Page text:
Purpose: To define the spectrum of neuro-ophthalmic complications and clinical presentations of patients with giant cell arteritis (GCA).
Methods: Retrospective study (1977-1994) of clinical charts, fundus photographies and fluorescein angiographies of 66 patients with temporal artery biopsy positive for GCA.
Results: Clinical data were adequate for 47 patients. Headaches were reported by 83%, weight loss in 73%, jaw claudication in 68%, scapular pain in 64% and asthenia in 57%. Erythrocyte sedimentation rate was normal in 15%. Neuro-ophthalmic complications were present in 33 cases (70%), including anterior ischemic optic neuropathy (22 cases), choroidal ischemia (17 cases), central or branch retinal artery occlusion (seven cases), and oculomotility disturbances (four cases). Fluorescein angiography was very helpful for detecting choroidal ischemia (80.9% of our cases). Twenty-one patients presented with involvement of several distinct orbital arterial territories and one very unusual patient suffered from an orbital infarction (i.e. ischemia of all orbital structures).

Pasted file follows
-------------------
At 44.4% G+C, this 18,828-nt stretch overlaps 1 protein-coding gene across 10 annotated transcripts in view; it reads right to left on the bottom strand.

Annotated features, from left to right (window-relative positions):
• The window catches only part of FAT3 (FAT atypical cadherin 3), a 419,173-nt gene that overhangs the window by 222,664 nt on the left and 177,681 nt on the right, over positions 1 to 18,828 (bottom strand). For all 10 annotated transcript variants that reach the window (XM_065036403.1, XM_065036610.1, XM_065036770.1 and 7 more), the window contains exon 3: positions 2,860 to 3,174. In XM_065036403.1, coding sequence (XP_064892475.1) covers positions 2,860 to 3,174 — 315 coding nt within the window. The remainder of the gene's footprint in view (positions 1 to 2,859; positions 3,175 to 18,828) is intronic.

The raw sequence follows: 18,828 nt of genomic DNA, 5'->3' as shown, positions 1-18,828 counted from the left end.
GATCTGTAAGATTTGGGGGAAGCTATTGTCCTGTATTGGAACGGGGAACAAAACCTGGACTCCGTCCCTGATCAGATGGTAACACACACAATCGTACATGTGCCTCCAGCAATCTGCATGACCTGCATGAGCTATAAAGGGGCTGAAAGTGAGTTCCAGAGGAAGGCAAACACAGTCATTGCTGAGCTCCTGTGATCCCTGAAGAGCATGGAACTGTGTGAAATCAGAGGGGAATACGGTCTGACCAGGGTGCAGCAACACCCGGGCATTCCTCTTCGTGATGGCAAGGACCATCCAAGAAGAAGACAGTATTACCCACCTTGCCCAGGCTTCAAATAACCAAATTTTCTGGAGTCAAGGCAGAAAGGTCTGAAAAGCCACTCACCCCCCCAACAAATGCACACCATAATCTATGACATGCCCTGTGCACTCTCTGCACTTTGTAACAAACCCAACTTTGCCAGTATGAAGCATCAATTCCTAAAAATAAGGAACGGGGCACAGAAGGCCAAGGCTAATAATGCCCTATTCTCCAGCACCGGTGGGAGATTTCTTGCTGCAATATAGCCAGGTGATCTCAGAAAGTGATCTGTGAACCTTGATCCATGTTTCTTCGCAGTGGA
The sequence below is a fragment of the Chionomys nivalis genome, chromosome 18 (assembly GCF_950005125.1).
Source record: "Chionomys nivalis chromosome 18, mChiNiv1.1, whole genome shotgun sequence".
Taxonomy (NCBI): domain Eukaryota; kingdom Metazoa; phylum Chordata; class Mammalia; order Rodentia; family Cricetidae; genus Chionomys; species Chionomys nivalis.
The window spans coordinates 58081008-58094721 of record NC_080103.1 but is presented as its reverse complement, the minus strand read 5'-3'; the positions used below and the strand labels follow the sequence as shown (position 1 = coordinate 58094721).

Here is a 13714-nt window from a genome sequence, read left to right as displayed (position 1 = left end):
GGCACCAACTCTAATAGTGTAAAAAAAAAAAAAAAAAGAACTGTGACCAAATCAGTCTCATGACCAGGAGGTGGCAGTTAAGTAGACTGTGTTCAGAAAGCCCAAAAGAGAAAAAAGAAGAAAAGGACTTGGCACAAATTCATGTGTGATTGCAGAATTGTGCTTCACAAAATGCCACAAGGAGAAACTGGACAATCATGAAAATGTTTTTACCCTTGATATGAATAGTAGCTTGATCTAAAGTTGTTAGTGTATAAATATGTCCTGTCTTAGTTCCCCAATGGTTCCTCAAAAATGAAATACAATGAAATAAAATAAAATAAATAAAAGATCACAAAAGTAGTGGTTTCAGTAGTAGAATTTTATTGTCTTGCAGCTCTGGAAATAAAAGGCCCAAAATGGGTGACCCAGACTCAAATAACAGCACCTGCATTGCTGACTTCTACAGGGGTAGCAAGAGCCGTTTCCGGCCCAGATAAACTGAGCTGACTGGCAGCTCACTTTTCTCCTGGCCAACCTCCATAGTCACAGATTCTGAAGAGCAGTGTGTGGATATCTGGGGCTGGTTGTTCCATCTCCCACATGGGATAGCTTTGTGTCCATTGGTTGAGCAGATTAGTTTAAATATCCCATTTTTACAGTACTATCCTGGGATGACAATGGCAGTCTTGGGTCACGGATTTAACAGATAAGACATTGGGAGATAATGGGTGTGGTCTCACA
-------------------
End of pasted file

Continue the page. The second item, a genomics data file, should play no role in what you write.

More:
Conclusions: In our series, two-thirds of biopsy-proven GCA patients presented with neuro-ophthalmic complications, ranging from transient visual loss to orbital infarction. Involvement of more than one orbital vascular territory is highly suggestive of an arteritic process. Clinicians should keep in mind the possibility of GCA even when ESR is normal, and fluorescein angiography should be performed. The finding of choroidal ischemia should prompt temporal artery biopsy and steroid therapy.